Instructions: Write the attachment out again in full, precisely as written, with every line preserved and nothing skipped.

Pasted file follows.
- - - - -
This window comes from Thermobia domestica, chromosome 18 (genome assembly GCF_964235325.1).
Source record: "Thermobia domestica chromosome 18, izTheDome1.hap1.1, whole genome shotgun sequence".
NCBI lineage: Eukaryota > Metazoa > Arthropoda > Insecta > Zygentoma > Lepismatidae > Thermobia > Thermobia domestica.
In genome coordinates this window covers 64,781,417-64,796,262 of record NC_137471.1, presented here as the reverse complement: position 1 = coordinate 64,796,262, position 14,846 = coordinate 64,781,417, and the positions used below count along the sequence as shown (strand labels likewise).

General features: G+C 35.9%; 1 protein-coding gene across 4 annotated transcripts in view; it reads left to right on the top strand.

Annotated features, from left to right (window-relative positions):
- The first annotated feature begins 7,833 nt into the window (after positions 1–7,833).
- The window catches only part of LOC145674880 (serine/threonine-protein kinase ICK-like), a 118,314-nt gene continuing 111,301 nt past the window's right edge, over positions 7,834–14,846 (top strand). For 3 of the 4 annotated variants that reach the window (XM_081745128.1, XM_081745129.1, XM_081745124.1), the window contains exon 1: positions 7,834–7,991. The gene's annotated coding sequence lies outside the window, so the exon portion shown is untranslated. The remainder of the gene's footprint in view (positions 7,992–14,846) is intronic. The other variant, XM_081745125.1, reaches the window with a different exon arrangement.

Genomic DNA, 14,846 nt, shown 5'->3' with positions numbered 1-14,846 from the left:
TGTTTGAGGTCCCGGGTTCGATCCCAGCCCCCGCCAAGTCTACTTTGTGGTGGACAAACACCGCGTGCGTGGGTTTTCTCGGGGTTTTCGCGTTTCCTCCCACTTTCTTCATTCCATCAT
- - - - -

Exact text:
This window comes from Thermobia domestica, chromosome 18 (genome assembly GCF_964235325.1).
Source record: "Thermobia domestica chromosome 18, izTheDome1.hap1.1, whole genome shotgun sequence".
NCBI lineage: Eukaryota > Metazoa > Arthropoda > Insecta > Zygentoma > Lepismatidae > Thermobia > Thermobia domestica.
In genome coordinates this window covers 64,781,417-64,796,262 of record NC_137471.1, presented here as the reverse complement: position 1 = coordinate 64,796,262, position 14,846 = coordinate 64,781,417, and the positions used below count along the sequence as shown (strand labels likewise).

General features: G+C 35.9%; 1 protein-coding gene across 4 annotated transcripts in view; it reads left to right on the top strand.

Annotated features, from left to right (window-relative positions):
- The first annotated feature begins 7,833 nt into the window (after positions 1–7,833).
- The window catches only part of LOC145674880 (serine/threonine-protein kinase ICK-like), a 118,314-nt gene continuing 111,301 nt past the window's right edge, over positions 7,834–14,846 (top strand). For 3 of the 4 annotated variants that reach the window (XM_081745128.1, XM_081745129.1, XM_081745124.1), the window contains exon 1: positions 7,834–7,991. The gene's annotated coding sequence lies outside the window, so the exon portion shown is untranslated. The remainder of the gene's footprint in view (positions 7,992–14,846) is intronic. The other variant, XM_081745125.1, reaches the window with a different exon arrangement.

Genomic DNA, 14,846 nt, shown 5'->3' with positions numbered 1-14,846 from the left:
TGTTTGAGGTCCCGGGTTCGATCCCAGCCCCCGCCAAGTCTACTTTGTGGTGGACAAACACCGCGTGCGTGGGTTTTCTCGGGGTTTTCGCGTTTCCTCCCACTTTCTTCATTCCATCAT